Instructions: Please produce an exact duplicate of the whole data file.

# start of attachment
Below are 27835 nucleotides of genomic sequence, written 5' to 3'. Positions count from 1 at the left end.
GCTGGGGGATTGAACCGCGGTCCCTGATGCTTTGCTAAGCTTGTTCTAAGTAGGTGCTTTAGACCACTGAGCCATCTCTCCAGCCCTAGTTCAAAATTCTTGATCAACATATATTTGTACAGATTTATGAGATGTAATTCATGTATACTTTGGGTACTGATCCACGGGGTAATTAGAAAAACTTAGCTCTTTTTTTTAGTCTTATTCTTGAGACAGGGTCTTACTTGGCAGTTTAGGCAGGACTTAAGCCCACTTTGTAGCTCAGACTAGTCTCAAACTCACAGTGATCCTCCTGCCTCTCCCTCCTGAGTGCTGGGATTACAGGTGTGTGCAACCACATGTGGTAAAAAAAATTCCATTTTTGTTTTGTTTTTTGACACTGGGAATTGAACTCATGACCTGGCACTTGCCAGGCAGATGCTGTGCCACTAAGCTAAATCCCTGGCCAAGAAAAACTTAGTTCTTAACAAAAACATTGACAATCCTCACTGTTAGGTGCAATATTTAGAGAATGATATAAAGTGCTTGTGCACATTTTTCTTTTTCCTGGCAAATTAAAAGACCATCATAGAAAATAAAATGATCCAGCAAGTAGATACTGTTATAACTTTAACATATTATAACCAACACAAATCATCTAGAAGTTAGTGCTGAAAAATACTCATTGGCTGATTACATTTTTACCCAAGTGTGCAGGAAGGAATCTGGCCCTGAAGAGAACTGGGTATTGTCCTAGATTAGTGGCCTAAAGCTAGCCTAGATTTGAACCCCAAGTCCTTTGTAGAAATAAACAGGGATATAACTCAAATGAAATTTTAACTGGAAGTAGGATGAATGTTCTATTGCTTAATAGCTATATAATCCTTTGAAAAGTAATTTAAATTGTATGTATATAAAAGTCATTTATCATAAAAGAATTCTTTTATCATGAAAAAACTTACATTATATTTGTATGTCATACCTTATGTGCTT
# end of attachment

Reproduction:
Below are 27835 nucleotides of genomic sequence, written 5' to 3'. Positions count from 1 at the left end.
GCTGGGGGATTGAACCGCGGTCCCTGATGCTTTGCTAAGCTTGTTCTAAGTAGGTGCTTTAGACCACTGAGCCATCTCTCCAGCCCTAGTTCAAAATTCTTGATCAACATATATTTGTACAGATTTATGAGATGTAATTCATGTATACTTTGGGTACTGATCCACGGGGTAATTAGAAAAACTTAGCTCTTTTTTTTAGTCTTATTCTTGAGACAGGGTCTTACTTGGCAGTTTAGGCAGGACTTAAGCCCACTTTGTAGCTCAGACTAGTCTCAAACTCACAGTGATCCTCCTGCCTCTCCCTCCTGAGTGCTGGGATTACAGGTGTGTGCAACCACATGTGGTAAAAAAAATTCCATTTTTGTTTTGTTTTTTGACACTGGGAATTGAACTCATGACCTGGCACTTGCCAGGCAGATGCTGTGCCACTAAGCTAAATCCCTGGCCAAGAAAAACTTAGTTCTTAACAAAAACATTGACAATCCTCACTGTTAGGTGCAATATTTAGAGAATGATATAAAGTGCTTGTGCACATTTTTCTTTTTCCTGGCAAATTAAAAGACCATCATAGAAAATAAAATGATCCAGCAAGTAGATACTGTTATAACTTTAACATATTATAACCAACACAAATCATCTAGAAGTTAGTGCTGAAAAATACTCATTGGCTGATTACATTTTTACCCAAGTGTGCAGGAAGGAATCTGGCCCTGAAGAGAACTGGGTATTGTCCTAGATTAGTGGCCTAAAGCTAGCCTAGATTTGAACCCCAAGTCCTTTGTAGAAATAAACAGGGATATAACTCAAATGAAATTTTAACTGGAAGTAGGATGAATGTTCTATTGCTTAATAGCTATATAATCCTTTGAAAAGTAATTTAAATTGTATGTATATAAAAGTCATTTATCATAAAAGAATTCTTTTATCATGAAAAAACTTACATTATATTTGTATGTCATACCTTATGTGCTT